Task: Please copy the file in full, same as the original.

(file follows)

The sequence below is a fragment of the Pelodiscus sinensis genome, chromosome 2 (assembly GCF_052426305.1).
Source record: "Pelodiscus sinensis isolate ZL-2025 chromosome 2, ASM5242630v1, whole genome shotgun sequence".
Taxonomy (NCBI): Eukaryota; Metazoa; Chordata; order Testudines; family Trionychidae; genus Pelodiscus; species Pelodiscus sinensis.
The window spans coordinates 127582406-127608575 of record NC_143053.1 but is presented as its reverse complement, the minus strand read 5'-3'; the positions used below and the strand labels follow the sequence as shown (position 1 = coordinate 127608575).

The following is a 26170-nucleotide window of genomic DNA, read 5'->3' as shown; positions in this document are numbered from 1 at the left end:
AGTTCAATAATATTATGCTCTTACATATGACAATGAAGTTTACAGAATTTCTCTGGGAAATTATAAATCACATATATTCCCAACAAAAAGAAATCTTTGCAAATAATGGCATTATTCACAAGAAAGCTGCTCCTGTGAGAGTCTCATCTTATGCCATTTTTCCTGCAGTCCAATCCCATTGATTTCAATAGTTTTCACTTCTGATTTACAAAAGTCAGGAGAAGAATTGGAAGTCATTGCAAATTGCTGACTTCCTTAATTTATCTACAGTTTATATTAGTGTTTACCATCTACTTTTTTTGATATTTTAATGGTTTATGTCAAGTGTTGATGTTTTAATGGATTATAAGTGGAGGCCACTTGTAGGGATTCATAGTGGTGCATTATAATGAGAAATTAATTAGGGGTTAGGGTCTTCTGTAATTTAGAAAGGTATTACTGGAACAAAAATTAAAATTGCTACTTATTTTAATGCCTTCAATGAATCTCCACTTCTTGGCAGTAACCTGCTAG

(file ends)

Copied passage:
The sequence below is a fragment of the Pelodiscus sinensis genome, chromosome 2 (assembly GCF_052426305.1).
Source record: "Pelodiscus sinensis isolate ZL-2025 chromosome 2, ASM5242630v1, whole genome shotgun sequence".
Taxonomy (NCBI): Eukaryota; Metazoa; Chordata; order Testudines; family Trionychidae; genus Pelodiscus; species Pelodiscus sinensis.
The window spans coordinates 127582406-127608575 of record NC_143053.1 but is presented as its reverse complement, the minus strand read 5'-3'; the positions used below and the strand labels follow the sequence as shown (position 1 = coordinate 127608575).

The following is a 26170-nucleotide window of genomic DNA, read 5'->3' as shown; positions in this document are numbered from 1 at the left end:
AGTTCAATAATATTATGCTCTTACATATGACAATGAAGTTTACAGAATTTCTCTGGGAAATTATAAATCACATATATTCCCAACAAAAAGAAATCTTTGCAAATAATGGCATTATTCACAAGAAAGCTGCTCCTGTGAGAGTCTCATCTTATGCCATTTTTCCTGCAGTCCAATCCCATTGATTTCAATAGTTTTCACTTCTGATTTACAAAAGTCAGGAGAAGAATTGGAAGTCATTGCAAATTGCTGACTTCCTTAATTTATCTACAGTTTATATTAGTGTTTACCATCTACTTTTTTTGATATTTTAATGGTTTATGTCAAGTGTTGATGTTTTAATGGATTATAAGTGGAGGCCACTTGTAGGGATTCATAGTGGTGCATTATAATGAGAAATTAATTAGGGGTTAGGGTCTTCTGTAATTTAGAAAGGTATTACTGGAACAAAAATTAAAATTGCTACTTATTTTAATGCCTTCAATGAATCTCCACTTCTTGGCAGTAACCTGCTAG